One of the challenges of gum disease is that it’s so easy to ignore – at least in its early stages.

Then gingivitis (early gum disease) evolves into periodontitis (advanced gum disease) and the gradual destruction of tissues that support your teeth, including bone. As the teeth lose support, they loosen in their sockets. Some may eventually fall out – if they’re not recommended for extraction first.

And while today we have some amazing materials and techniques for replacing teeth, no replacement can equal a healthy, natural, living tooth.

Tooth loss is just one consequence of out-of-control gum disease. The infection also raises your risk of other inflammatory conditions, such as diabetes, heart disease, stroke, rheumatoid arthritis, and even some cancers.

At the start of this week, a new study dropped on the relationship between periodontal disease and brain health. Researchers analyzed data from over 2000 senior adults who took part in the National Health and Nutrition Examination Survey (NHANES) between 2011 and 2014. Those with gum disease had their disease rated as either mild, moderate, or severe. Results from four different neurological tests were used to evaluate each participant’s level of cognitive function.

After crunching the numbers, the research team confirmed the association between low cognitive function and both moderate and severe periodontitis. Each additional millimeter of mean clinical attachment loss was linked with lower scores in three of the four neurological tests. (Clinical attachment loss describes the thinning and weakening of the tissues that secure the teeth to the jawbone. The greater the loss, the more vulnerable the teeth.)

The findings of the present study suggest the presence of an independent association between periodontitis and low cognitive performance amongst older adults (≥60 years old).

Fortunately, gum disease is preventable. But while good home hygiene and regular dental visits are an important part of it, lifestyle factors have a big effect, as well. For instance, simply avoiding tobacco is one of the biggest difference-makers, since tobacco use is the number one cause of gum disease.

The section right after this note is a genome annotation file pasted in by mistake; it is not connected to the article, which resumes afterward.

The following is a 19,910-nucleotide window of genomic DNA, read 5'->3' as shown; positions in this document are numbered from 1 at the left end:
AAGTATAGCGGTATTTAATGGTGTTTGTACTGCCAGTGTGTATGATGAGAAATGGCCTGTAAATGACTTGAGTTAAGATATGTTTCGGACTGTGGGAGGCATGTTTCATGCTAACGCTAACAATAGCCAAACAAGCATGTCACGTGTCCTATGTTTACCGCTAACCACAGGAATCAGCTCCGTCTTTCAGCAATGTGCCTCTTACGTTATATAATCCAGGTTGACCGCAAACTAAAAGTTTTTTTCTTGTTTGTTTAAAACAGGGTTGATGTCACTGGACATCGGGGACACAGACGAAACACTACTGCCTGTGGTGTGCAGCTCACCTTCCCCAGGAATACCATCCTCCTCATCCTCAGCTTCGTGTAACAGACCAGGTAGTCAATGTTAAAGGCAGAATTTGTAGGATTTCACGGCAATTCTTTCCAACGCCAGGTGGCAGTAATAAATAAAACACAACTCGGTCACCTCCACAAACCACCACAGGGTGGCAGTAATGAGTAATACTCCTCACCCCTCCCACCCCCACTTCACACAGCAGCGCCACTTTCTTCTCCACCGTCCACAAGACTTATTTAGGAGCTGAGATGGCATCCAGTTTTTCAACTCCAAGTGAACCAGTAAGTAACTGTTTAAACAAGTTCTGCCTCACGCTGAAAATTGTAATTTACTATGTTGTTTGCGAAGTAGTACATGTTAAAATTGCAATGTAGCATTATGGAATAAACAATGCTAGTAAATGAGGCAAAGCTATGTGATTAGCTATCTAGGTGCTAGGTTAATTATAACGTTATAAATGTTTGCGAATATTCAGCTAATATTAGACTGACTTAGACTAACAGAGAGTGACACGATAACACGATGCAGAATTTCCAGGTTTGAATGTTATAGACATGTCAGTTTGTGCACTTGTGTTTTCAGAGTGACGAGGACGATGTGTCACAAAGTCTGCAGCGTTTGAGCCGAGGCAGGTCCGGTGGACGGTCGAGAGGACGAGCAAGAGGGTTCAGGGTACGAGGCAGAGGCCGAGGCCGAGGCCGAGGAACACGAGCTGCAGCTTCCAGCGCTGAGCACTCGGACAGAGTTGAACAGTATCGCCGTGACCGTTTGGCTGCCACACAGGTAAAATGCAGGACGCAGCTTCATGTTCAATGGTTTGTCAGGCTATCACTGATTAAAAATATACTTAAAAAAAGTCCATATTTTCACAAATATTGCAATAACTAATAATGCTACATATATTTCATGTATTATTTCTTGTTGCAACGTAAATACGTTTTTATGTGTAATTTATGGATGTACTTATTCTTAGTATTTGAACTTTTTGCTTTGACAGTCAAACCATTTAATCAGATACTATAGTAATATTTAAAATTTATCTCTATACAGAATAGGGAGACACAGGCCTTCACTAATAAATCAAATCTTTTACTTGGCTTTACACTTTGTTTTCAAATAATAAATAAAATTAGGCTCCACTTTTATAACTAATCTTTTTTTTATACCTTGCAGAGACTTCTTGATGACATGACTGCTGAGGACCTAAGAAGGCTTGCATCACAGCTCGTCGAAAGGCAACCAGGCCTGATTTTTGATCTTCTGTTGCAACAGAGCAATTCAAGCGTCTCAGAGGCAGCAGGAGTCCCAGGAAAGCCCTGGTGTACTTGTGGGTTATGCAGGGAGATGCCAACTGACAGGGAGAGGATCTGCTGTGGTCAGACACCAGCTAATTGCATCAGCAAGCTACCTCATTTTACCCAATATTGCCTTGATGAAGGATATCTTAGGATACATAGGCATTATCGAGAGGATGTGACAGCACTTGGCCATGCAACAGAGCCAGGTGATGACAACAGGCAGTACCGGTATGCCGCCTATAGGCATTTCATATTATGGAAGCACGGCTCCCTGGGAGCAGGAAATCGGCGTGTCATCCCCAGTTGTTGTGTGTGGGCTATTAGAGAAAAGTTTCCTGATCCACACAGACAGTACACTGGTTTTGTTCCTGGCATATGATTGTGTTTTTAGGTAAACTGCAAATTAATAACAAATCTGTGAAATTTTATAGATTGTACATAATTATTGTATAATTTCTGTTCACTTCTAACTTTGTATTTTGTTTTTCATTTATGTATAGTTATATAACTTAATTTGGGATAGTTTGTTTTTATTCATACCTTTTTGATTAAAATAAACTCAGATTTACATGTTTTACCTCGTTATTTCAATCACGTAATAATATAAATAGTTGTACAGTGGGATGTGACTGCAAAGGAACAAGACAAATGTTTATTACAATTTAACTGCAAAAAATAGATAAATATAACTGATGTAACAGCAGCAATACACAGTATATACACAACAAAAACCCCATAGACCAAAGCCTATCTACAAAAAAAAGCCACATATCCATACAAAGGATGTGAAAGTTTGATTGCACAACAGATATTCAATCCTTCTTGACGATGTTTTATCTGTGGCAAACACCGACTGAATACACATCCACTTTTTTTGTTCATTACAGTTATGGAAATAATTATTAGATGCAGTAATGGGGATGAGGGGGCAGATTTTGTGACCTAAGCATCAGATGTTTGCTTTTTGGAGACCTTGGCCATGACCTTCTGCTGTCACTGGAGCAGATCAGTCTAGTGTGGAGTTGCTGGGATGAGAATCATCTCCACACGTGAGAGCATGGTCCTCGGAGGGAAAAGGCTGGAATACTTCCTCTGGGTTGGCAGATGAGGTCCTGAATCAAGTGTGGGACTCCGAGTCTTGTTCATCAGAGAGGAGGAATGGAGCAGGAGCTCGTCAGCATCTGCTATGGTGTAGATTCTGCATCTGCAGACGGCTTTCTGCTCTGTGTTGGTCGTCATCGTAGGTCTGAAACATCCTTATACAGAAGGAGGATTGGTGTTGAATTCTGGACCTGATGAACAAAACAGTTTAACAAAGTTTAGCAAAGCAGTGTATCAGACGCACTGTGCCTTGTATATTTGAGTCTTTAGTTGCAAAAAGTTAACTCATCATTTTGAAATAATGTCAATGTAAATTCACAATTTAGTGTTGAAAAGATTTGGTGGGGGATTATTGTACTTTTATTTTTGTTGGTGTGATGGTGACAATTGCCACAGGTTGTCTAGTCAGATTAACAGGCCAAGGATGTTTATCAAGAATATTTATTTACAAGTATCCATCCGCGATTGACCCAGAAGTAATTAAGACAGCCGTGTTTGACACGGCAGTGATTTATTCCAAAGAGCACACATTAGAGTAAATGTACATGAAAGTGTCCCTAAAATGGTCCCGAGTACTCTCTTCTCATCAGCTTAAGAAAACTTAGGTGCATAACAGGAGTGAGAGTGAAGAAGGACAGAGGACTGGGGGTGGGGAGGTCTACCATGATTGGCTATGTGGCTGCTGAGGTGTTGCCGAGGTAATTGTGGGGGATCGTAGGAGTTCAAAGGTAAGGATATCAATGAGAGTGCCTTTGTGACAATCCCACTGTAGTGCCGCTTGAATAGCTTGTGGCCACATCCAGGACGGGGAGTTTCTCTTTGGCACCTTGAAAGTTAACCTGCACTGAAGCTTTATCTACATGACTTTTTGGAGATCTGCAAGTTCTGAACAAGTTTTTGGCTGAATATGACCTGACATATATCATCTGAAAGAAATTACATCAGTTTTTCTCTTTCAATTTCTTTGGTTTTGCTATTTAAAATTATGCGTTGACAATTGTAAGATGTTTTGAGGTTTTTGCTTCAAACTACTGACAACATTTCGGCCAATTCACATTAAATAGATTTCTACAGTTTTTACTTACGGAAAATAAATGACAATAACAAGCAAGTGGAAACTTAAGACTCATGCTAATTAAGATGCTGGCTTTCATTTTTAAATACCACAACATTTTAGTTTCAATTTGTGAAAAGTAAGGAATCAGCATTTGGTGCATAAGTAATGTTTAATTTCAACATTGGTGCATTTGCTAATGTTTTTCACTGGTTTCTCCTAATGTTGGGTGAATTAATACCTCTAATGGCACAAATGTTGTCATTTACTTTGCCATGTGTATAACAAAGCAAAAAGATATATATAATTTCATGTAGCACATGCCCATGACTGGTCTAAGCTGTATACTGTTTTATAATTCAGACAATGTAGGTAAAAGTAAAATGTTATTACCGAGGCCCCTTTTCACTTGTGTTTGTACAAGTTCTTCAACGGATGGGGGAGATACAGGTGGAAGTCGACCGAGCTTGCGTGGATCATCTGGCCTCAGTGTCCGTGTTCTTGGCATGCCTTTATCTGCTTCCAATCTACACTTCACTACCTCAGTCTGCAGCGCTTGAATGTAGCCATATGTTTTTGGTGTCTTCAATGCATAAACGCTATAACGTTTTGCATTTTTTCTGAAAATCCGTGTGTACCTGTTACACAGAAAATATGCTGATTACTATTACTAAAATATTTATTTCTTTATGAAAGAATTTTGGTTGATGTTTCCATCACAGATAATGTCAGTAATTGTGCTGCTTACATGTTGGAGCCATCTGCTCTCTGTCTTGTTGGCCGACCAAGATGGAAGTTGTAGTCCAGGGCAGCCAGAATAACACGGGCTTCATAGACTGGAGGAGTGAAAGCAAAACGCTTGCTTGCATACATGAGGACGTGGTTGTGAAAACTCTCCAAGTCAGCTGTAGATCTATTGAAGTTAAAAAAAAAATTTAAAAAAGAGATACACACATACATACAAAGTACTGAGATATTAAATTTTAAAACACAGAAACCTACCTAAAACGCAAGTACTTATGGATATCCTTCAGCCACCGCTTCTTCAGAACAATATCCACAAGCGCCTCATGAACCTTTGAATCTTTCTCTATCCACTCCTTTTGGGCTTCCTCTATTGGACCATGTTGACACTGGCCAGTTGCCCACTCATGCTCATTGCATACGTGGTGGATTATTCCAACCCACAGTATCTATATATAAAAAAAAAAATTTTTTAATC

Another major game-changer? Diet. In fact, research suggests that improving your diet can be enough to improve gum health significantly, even if hygiene remains the same. Exercise helps, too.

So what about the two of those together?

A 2022 study in the Journal of Periodontology looked into this. Over 200 adults took part. Each got a full periodontal exam and completed questionnaires on their physical activity and food intake. The quality of their diet was determined by how closely it hewed to a Mediterranean dietary pattern: lots of fresh produce, legumes, whole grains, and olive oil; and moderate amounts of fish, dairy, and meat.

Analyzing the data, the research team found that

Individuals conducting a lifestyle characterized by the combination of low [Mediterranean diet] adherence and lack of regular exercise had 10 times the odds to have severe forms of periodontitis.

Those who strayed furthest from a Mediterranean-style diet were found to be 9 times more likely to develop severe periodontitis, regardless of how much – or how little – they exercised.

Of course, this doesn’t give you a free pass to stay sedentary. Rather, it’s a good reminder of just how important it is to eat right, with minimal sugar and maximal real, nutrient-rich food.

 

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